Property damage claims from construction operations routinely occur. But contractors can protection themselves against construction law actions by regularly performing pre- and post-construction surveys.
Noise, vibrations, traffic disruption and other conditions can cause problems during construction. Construction effects can go beyond the construction area in larger earthwork projects involving blasting, mining, deep excavation, groundwater pumping and earthen embankments.
These larger projects may damage nearby structures and property. Many times, however, there was existing damage that was unknown to the resident.
Regardless of fault, contractors must try to prove they were not liable. Where there was serious damage, they must accurately document the damage related to the construction project.
Before beginning a project, contractors should consider the type of work and equipment that will cause ground vibrations, proximity to nearby structures and the type of adjacent structures. Contractors must assess the potential for damaging vibrations and develop plans to cease work and take other action to prevent damage. Companies should take measures to reduce ground vibrations from construction equipment.
Keeping thorough records can show why as-built conditions are different than original design documents, indicate responsibility for the work and address issues that arise years later. It should comply with procedures that track changes and written approvals throughout the construction.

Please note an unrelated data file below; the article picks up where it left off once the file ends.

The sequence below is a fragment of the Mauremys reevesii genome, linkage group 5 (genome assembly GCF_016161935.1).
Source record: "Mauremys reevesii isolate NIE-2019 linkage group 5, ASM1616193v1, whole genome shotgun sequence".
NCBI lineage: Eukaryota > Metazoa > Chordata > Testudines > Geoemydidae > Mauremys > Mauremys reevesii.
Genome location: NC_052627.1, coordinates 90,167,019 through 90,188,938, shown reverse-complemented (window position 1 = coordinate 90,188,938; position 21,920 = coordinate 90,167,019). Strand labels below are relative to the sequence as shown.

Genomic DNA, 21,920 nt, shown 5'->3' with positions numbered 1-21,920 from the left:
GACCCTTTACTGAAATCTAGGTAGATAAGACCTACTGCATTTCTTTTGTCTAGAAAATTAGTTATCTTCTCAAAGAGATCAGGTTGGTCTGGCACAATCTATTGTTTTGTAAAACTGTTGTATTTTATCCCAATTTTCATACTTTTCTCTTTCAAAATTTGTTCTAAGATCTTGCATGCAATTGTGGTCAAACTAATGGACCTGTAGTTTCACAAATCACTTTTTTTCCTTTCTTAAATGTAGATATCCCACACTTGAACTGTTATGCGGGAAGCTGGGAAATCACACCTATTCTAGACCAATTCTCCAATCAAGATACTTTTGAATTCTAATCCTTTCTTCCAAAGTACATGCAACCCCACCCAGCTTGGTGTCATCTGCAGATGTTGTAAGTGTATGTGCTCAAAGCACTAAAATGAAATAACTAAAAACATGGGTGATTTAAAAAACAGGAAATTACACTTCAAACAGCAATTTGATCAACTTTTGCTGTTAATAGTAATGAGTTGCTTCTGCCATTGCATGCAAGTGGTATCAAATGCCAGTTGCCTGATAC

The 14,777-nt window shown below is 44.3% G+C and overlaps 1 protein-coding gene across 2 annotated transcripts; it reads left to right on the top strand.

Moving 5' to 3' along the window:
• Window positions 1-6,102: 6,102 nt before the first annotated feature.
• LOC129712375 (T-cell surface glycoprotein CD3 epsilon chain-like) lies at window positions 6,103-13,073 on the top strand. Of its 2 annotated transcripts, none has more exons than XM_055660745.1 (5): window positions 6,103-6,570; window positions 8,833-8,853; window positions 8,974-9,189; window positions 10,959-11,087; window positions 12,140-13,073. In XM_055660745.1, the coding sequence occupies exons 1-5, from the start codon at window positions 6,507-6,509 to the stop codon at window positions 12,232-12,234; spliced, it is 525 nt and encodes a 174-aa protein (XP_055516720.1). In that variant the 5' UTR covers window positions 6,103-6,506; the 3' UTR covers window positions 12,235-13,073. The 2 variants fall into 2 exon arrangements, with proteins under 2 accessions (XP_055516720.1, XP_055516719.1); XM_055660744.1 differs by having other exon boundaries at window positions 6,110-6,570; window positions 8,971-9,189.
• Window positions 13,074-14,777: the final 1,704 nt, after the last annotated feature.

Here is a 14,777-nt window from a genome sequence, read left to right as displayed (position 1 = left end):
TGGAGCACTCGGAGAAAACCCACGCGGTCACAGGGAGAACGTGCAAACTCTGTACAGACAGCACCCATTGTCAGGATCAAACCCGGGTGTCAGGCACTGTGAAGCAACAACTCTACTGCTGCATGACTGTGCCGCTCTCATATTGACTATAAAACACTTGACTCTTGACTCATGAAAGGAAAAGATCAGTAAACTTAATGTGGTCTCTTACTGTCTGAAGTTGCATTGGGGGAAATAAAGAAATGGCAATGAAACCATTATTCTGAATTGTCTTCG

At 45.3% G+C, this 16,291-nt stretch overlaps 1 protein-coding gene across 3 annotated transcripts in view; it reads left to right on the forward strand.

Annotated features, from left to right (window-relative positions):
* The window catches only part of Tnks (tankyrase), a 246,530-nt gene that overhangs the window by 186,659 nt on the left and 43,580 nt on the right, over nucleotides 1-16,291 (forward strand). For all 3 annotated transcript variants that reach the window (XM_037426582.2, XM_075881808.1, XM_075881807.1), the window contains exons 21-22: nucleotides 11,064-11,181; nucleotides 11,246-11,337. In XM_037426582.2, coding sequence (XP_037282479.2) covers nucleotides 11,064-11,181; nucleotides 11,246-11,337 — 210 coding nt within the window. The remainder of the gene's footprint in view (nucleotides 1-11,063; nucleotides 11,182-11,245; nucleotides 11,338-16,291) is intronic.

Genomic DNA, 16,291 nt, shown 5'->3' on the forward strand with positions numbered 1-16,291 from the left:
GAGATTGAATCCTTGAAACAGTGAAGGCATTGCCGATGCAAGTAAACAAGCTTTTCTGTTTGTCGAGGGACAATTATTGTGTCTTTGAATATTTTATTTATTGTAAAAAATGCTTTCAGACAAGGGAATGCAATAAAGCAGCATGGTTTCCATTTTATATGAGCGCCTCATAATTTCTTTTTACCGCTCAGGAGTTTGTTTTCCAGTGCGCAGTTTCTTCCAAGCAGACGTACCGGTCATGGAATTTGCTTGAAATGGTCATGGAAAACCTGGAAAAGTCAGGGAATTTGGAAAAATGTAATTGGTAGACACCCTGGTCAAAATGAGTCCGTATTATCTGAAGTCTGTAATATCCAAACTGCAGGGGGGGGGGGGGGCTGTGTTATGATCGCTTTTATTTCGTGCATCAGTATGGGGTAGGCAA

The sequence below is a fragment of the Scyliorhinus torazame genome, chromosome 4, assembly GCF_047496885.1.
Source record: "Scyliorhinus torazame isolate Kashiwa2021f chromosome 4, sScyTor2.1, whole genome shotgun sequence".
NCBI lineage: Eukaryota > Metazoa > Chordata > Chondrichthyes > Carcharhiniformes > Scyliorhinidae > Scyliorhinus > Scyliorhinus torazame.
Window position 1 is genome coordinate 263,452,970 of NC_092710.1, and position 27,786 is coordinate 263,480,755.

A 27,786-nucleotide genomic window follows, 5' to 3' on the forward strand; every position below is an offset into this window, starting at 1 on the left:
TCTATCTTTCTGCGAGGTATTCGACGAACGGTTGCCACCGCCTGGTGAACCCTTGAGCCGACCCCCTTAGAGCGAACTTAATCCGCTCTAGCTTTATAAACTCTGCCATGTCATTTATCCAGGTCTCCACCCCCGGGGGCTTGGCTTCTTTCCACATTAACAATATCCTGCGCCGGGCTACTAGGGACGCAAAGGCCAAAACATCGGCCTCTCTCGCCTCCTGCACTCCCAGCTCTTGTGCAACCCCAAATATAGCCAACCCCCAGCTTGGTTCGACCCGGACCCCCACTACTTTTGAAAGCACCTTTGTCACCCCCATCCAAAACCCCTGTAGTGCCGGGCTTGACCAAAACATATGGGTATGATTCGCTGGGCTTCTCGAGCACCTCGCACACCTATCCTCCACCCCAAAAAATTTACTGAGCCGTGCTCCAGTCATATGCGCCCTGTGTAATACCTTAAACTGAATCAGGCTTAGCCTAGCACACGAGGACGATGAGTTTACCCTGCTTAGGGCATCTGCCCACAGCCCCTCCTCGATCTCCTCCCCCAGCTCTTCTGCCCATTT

This should be part of the construction planning process and develop a rough layout of the construction site. Independent consulting engineers may prepare the survey.
The proposed and adjacent structures’ locations, condition and location of existing structures and monuments, and existing roads and parking lots slated for retention should be documented. Utility, gas, phone, and cable lines near the construction site need to be recorded.
Surveys can also reveal any potential problems that should be addressed in planning. Another survey should be performed when construction is completed if there are claims that any property or structures were damaged during the work.
Contractors should, if permitted, conduct pre-construction surveys of other properties to determine whether there is existing damage. Structure surveys may include building condition reports by a registered professional engineer on foundations, walls, floors, ceilings, roof, chimney, and other structural components.
Reports may also cover piping, HVAC, hot water tanks and other delicate equipment in the building. Videotaping and photographs by a commercial photographer, under a professional engineer’s direction, can record existing damage.
These surveys are also important to show the condition of the area after the project is completed. Conditions should be documented before off-site mobilization. Subcontractors must document as-built conditions before turning over to the next contractor when the work is finished.
Attorneys can provide guidance on dealing with or preventing problems during construction. They can help protect a party’s rights.